Answered on 08/04/2022

What do I do with my life?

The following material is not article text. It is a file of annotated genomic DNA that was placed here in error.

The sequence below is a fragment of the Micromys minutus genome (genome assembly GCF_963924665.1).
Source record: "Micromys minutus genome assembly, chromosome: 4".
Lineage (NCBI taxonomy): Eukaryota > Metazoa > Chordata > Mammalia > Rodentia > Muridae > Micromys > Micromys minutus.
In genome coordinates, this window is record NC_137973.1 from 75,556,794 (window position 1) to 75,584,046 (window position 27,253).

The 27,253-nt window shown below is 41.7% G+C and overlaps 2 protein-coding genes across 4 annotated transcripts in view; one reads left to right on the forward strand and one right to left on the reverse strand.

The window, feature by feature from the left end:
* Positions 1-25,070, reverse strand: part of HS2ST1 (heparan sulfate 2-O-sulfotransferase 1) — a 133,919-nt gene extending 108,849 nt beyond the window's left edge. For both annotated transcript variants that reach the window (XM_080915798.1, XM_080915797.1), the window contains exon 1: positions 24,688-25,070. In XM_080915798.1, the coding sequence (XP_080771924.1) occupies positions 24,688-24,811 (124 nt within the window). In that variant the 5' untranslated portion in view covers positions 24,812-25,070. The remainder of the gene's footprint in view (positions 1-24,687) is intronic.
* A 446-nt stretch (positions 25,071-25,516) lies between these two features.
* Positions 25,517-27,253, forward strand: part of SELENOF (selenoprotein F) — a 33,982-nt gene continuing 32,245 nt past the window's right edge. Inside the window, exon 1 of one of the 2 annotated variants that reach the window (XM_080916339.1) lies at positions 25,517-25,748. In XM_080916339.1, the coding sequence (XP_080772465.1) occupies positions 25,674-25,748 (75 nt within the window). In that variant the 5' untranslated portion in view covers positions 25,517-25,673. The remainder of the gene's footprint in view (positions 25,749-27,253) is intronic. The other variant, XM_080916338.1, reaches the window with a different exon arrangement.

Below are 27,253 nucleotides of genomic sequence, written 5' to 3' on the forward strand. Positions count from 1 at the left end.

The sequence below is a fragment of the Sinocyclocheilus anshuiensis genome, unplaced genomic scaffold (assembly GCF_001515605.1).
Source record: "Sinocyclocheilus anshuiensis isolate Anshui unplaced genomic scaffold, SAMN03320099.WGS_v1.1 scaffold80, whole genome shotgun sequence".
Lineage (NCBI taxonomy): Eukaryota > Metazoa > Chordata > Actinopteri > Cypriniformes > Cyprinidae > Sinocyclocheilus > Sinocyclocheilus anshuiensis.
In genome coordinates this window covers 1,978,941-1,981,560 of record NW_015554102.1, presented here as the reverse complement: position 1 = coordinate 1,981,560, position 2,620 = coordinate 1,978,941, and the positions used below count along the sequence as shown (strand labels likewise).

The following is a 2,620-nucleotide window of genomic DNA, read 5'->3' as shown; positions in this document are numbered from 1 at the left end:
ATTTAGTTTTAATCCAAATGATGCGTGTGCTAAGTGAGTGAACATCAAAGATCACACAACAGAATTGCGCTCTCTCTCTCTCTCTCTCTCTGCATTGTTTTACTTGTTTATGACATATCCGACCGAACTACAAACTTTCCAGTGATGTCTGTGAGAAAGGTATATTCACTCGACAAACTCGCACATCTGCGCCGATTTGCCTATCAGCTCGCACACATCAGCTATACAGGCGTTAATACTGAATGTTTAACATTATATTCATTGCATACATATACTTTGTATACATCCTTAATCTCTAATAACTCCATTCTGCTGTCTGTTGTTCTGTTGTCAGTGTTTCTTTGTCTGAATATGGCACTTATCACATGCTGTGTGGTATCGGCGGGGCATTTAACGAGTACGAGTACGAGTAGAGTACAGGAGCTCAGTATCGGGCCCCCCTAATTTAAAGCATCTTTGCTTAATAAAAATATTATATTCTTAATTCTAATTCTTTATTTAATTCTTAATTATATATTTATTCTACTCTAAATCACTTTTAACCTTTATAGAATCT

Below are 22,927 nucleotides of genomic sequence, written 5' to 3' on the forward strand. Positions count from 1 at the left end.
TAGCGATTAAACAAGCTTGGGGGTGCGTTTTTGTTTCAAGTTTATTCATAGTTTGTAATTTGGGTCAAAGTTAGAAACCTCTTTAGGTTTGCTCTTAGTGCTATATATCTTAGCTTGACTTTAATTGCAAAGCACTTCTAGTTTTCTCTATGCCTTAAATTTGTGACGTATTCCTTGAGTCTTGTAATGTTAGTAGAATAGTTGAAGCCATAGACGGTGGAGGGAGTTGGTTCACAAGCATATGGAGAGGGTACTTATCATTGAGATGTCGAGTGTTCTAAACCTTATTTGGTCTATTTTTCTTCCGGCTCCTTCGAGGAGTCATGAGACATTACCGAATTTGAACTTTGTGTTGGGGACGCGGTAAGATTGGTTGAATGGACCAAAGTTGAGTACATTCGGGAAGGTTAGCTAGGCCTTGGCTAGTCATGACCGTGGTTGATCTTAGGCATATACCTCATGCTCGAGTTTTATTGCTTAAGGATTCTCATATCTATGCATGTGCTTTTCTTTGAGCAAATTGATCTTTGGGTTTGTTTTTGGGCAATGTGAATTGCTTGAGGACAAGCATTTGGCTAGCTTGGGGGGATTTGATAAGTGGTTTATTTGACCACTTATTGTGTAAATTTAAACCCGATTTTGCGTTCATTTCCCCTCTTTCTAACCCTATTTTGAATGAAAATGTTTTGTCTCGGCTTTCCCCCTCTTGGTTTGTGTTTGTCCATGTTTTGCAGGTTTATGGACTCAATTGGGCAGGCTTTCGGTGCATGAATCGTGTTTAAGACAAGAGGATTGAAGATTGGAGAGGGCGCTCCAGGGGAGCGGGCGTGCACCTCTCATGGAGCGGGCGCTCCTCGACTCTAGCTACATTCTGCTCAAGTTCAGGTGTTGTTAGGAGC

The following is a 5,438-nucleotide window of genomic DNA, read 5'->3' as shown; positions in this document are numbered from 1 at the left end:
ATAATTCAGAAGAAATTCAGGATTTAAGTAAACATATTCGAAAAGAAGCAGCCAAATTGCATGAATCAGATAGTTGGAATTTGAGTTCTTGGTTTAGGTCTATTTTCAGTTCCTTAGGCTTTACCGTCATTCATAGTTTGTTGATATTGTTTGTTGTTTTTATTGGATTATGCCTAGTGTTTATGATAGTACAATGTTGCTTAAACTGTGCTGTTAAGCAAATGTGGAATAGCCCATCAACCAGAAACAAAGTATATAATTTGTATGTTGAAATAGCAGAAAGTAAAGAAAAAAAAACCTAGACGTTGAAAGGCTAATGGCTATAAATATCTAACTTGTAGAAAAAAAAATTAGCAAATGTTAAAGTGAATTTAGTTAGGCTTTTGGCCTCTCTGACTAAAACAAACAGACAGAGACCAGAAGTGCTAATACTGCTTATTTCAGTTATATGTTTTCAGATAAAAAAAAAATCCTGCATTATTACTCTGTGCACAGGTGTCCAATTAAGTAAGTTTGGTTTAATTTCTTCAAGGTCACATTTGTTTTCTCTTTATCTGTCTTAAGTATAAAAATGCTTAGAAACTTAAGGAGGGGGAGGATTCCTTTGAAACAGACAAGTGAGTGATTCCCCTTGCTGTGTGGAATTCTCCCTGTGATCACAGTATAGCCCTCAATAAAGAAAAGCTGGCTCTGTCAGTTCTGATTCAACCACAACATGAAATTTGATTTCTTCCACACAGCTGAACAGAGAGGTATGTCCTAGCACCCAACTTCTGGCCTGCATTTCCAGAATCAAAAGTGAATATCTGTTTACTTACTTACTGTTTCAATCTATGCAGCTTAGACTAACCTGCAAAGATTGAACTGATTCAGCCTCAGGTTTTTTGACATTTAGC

Dear T, It's clear you have a lot going on. It can feel so empty to go through life without feeling that you are successful or even comfortable with yourself or the path you are on. I'm so glad you came to BetterHelp; once you are matched with a therapist you will be able to work together to figure out ways you can (1) improve your current progress and (2) make sure that the choices you are making will truly make *you* happy (not just your family). It can be very scary to think that you might be disappointing others, but this is your life and there are many, many potential paths to happiness. Sometimes we need to take a step back and reconsider what is truly most important.  I wanted to set some expectations for you so you know what therapy will be like. Depending on your subscription you will likely have one live session a week with your therapist (by video, phone, or live texting). In addition, you and your therapist can text back and forth through the week, you can attend unlimited free “Groupinars” about behavioral health topics, and you can use the journaling feature. It’s good to shop around for the right therapist based on their specialties. When you are matched with a therapist, make it clear what you are looking for. It will not hurt our feelings for you to try out several of us until you find the correct fit (there are literally 20,000 on this platform, so you have choices!). We just want what’s best for you. Think of it like remodeling a home. You may just want help painting and changing some fixtures or going after walls with a sledge hammer. You would certainly want different kinds of professionals for these tasks, and you would also want to learn their specialties before getting to work. For example, I specialize in anxiety disorders, grief, sleep improvement, and sexual functioning. I also have been successful with many other areas. However, if a client comes to me asking for help understanding their dreams, I would (kindly) suggest they pick another therapist since that is not my area of expertise. Here are considerations as you look into therapy and shop around. 1. CONSIDER WHAT YOU NEED HELP WITH. As I mentioned above, there are lots of styles of therapy, and many different practice specialties. Here are some of the main areas that people usually want help with (but there are many more, of course. You may want to Google, “types of therapy.”) - Empathy (unconditional positive regard). Sometimes we just need someone to listen to us without judging. You may come from a family or friend group where this is hard to find, and a therapist can listen to you kindly and empathically. - Reality testing (helping you separate the logic from emotions). Sometimes we have difficulty understanding whether a situation warrants the kind of reaction we feel. For example, you may become enraged at poor customer service. A therapist can help you understand why you feel this way and how to deal with such situations. - Learning new patterns for thoughts (cognitions). Sometimes we fall into logical fallacies or thought distortions such as-or-nothing thinking and catastrophizing. These lead to increased feelings of depression and anxiety. Your therapist can help you understand these distortions and what to do about them. - Understanding anxiety triggers. We are creatures of habit, and we tend to be afraid of consistent things. Unfortunately, the more we avoid a fear, the stronger that fear gets (avoidance is like fuel for fear). As such, it is important to start learning about the common themes of what makes you anxious. Is it a fear of being judged? A fear of failure? A fear of not being loved or admired? Everyone is different. The best way to do this is to start keeping a log of the times you experienced the fight or flight response. Jot down in a journal or in an app like Google Keep these times, including: -- What was the triggering event? -- How long did it take to calm down?  Over time, your therapist will likely recommend that you also track “what was the automatic thought,” or the instant thought that just popped in to your mind that might have made you feel even worse (such as “everyone here is going to hate me.” Or “They all think I’m stupid.”) Your therapist can help you identify themes and come up with alternative cognitions or thoughts to battle these automatic thoughts. - Disrupt intense fear or the fight or flight response with deep breathing. Learning deep belly breathing (or “diaphragmatic breathing) is a great tool to add to effective stress management. Taking time to breathe deeply for a few minutes is a free and easy to learn method to take you out of the fight or flight zone and into a zone where you can think more clearly and not experience those side effects. You can Google “deep breathing” or “diaphragmatic breathing” to start learning a technique that really helps most people. You can find mobile apps to help (for example the Breathe2Relax or the Virtual Hope Box app – both are free and evidence-based) or watch videos online that can walk you through it. These are skills that not only help you now, but can assist you throughout your entire life (for example, dealing with road rage, poor customer service, annoying family). You can also disrupt the fight or flight response in the moment with just a minute or two of intense exercise (for example, push-ups, jumping jacks or walking up and down a flight of stairs). This helps use some of the adrenalin and glucose that are released into your blood stream when you have encountered a stressor and leaves you thinking a bit more clearly. - Accountability partner. Your therapist can help you set achievable and realistic goals and help keep you accountable for making progress. This can prevent you from making goals that are too large and unrealistic. Your therapist can also congratulate you on the small achievements that you may not want to share with others (for example, “Yay! You were able to go through the day only reading the news twice!”). - Helping you understand how your early life affects you now. In our early childhood we learn many things and have many experiences that lead to our behaviors as adults. Some therapists (especially those with psychodynamic backgrounds) can help you understand these effects. - Coping with grief, mourning and break-ups. Therapists can help you grieve and mourn losses such as deaths, break-ups, and other ways that you have lost people close to you. - Processing and working through trauma. Therapists can help you understand the symptoms of posttraumatic stress and help you learn ways to reduce these symptoms. - Learning ways to improve sleep, chronic pain, sexual functioning, and other quality-of-life factors. There are many evidence-based techniques that therapists can help you learn to improve your daily functioning in these areas. - Improving communication skills with partners, family, children, friends, or co-workers. As the saying goes, “love is never enough.” To help maintain healthy relationships, your therapist can help you learn effective and clear communication skills. 2. CONSIDER YOUR “STAGE OF CHANGE.” Sometimes we may have the need to change but not yet the motivation (like reducing substance use, quitting smoking, or other healthy behavior change). Depending on your stage of change, it may not be the right time for therapy. Here are the major stages of change. Consider where you are: - Precontemplation: This is the stage during which you may not even be aware of the issue. - Contemplation: This is when you are just starting to think about making change. - Preparation: This is when you get ready to change. This is when a therapist is MOST helpful. - Action: This is when we actually start making the change. Therapists are also very helpful here. - Maintenance: Maintaining the change can be difficult, and therapists are very helpful at this stage as well. I’m sending you hopes for quick healing and lifelong growth. Thank you so much for reaching out! Best regards, Julie Note: If you are in crisis and feeling like hurting yourself, please call 911, go to your closest emergency department, or call the suicide hotline (the National Suicide Prevention Lifeline) immediately at 800-273-8255. You could also go to their website to chat at https://suicidepreventionlifeline.org/.